I guess you could say I’m “lucky” that I had that kind of money to waste, but really, all it did was prolong the agony. It wasn’t until I was down to my last $2,000 that serendipity stepped in, in the form of the fantastic business coach who identified my mistake and whipped my business into shape.

[You can meet her live later in January, by the way. We are going to do a presentation together on exactly how she built my biz with me. Watch for the live webinar emails.]

This is getting super long, but I want to end with this:

I thought I would have to go *way* outside my comfort zone (pushy sales-ey and constantly on social media) to get seriously successful. In reality, the only comfort zone I had to step away from was thinking that my business was going to magically work because my products and services are great (if I say so myself!).

I had the good fortune of someone stepping in to help me actually get those products and services in front of my audience consistently and in a way that makes me feel excited to do business. I believe all business owners can have that, and it starts with One. Simple. Model.

– Here are my answers to the questions above, which tells me how many leads I need to get and how much revenue I would need to earn to make my business work if I were starting from scratch.

Personal Expenses $3,500 per month, with tax rate 20%. I need to earn $4,375 to cover taxes and expenses.

I want to work just a little to cover my expenses so I have ample time to build bigger programs I can offer to groups to make more money, more easily, later on.

I could sell 90 day, one-on-one programs with high value at a reasonable cost.

One day to get my freebie and landing page together.

Leads cost $3.50 in my industry. Landing page software is $97 per month.

2% of people will take me up on my offer.

Result: I would need to make $5,172 to put up a landing page, get 200 leads, to get 20 phone calls, to sell four packages that will cover my taxes and personal expenses. If I sell four packages at about $1,300 each, I will break even, and at $1,500, be able to put about $1,000 away in savings.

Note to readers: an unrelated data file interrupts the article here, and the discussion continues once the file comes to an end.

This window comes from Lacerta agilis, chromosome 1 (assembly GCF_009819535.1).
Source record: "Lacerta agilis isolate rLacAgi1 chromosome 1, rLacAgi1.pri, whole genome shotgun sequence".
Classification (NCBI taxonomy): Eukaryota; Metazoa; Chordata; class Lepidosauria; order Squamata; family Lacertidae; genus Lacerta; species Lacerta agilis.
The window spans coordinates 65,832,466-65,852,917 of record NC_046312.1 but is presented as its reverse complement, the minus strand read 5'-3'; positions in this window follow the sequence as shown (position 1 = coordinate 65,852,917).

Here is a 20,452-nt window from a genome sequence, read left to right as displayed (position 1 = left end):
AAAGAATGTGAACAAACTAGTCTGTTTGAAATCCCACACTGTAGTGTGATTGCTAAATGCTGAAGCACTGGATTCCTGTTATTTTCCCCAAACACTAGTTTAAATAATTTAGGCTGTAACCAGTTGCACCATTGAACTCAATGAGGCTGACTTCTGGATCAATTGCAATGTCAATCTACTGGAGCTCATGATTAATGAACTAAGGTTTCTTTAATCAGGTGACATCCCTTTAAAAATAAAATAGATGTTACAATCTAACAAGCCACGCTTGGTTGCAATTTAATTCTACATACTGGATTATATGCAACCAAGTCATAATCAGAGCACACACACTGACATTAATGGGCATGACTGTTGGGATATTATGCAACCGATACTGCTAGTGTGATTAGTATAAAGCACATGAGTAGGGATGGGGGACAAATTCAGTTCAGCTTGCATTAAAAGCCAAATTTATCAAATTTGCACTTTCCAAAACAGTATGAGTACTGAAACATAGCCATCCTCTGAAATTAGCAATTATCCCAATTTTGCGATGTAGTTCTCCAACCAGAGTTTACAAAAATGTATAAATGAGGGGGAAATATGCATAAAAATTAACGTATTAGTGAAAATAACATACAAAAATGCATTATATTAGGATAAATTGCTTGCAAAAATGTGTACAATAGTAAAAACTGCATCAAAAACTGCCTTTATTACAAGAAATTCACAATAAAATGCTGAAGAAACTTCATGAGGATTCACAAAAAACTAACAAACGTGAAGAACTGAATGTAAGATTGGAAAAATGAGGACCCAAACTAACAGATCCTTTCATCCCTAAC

January 6: There is literally only one way to do business (I paid $92k to figure this out)

After I joined my first real business group coaching program, I learned that there is only one way to do business. Here it is:

You have to get qualified traffic to irresistible offers.

The possibilities for how to get traffic, or which offers to make (and how to deliver them) are endless. But I didn’t understand this simple formula, and therefore could not diagnose why my biz wasn’t working.

For example:

If you have a great offer, but are not seeing sales, it is either because you do not have enough traffic (in other words, people seeing the offer) or the people seeing it are not qualified (ready to buy).

If you have tons of traffic (think big list, lots of social media followers), but no one is buying, the offer is not resonating with that audience or you are not presenting the offer often enough.

This simple formula can reveal big weaknesses in your results.

In my business, I realized I had nowhere near enough traffic to convert a meaningful number of sales to support a sustainable business (and me). Moreover, I didn’t have a system in place to consistently drive traffic to my offers.

In this email, I’ll explain the types of traffic and why there is a cost to even “free” traffic.

On Thursday, I’ll show you how to use your chosen traffic method legally. Then, later in the series, we’ll look at different types of offers and the pros and cons of each.

There are only three types of traffic, and you can choose the right one for you based on how quickly you need to start making money:

  1. Paid (like ads);
  2. Referral (partnering with someone who has a big list, hosting a giveaway, etc.);